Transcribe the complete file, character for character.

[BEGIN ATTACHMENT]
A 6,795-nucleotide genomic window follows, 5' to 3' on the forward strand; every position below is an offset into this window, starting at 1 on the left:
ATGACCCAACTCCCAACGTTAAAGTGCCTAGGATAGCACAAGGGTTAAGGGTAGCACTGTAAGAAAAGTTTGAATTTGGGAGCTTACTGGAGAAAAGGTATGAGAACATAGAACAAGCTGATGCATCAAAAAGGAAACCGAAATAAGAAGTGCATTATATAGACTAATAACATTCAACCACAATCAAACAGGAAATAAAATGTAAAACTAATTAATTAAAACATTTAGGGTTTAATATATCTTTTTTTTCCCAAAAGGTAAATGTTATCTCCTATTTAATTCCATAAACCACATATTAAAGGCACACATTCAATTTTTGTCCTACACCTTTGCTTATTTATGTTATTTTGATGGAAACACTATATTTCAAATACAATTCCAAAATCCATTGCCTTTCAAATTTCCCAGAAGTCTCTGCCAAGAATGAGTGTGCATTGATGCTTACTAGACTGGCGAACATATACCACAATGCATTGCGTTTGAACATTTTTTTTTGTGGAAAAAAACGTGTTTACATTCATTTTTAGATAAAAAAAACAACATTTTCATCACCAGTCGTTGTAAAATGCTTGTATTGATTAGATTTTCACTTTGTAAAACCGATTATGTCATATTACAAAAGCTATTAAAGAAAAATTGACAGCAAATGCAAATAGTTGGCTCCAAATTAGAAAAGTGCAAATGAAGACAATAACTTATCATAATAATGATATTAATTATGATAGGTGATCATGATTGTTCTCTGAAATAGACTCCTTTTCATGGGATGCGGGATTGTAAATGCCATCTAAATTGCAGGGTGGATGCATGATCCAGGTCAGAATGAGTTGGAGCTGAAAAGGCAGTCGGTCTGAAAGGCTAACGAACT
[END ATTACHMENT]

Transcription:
A 6,795-nucleotide genomic window follows, 5' to 3' on the forward strand; every position below is an offset into this window, starting at 1 on the left:
ATGACCCAACTCCCAACGTTAAAGTGCCTAGGATAGCACAAGGGTTAAGGGTAGCACTGTAAGAAAAGTTTGAATTTGGGAGCTTACTGGAGAAAAGGTATGAGAACATAGAACAAGCTGATGCATCAAAAAGGAAACCGAAATAAGAAGTGCATTATATAGACTAATAACATTCAACCACAATCAAACAGGAAATAAAATGTAAAACTAATTAATTAAAACATTTAGGGTTTAATATATCTTTTTTTTCCCAAAAGGTAAATGTTATCTCCTATTTAATTCCATAAACCACATATTAAAGGCACACATTCAATTTTTGTCCTACACCTTTGCTTATTTATGTTATTTTGATGGAAACACTATATTTCAAATACAATTCCAAAATCCATTGCCTTTCAAATTTCCCAGAAGTCTCTGCCAAGAATGAGTGTGCATTGATGCTTACTAGACTGGCGAACATATACCACAATGCATTGCGTTTGAACATTTTTTTTTGTGGAAAAAAACGTGTTTACATTCATTTTTAGATAAAAAAAACAACATTTTCATCACCAGTCGTTGTAAAATGCTTGTATTGATTAGATTTTCACTTTGTAAAACCGATTATGTCATATTACAAAAGCTATTAAAGAAAAATTGACAGCAAATGCAAATAGTTGGCTCCAAATTAGAAAAGTGCAAATGAAGACAATAACTTATCATAATAATGATATTAATTATGATAGGTGATCATGATTGTTCTCTGAAATAGACTCCTTTTCATGGGATGCGGGATTGTAAATGCCATCTAAATTGCAGGGTGGATGCATGATCCAGGTCAGAATGAGTTGGAGCTGAAAAGGCAGTCGGTCTGAAAGGCTAACGAACT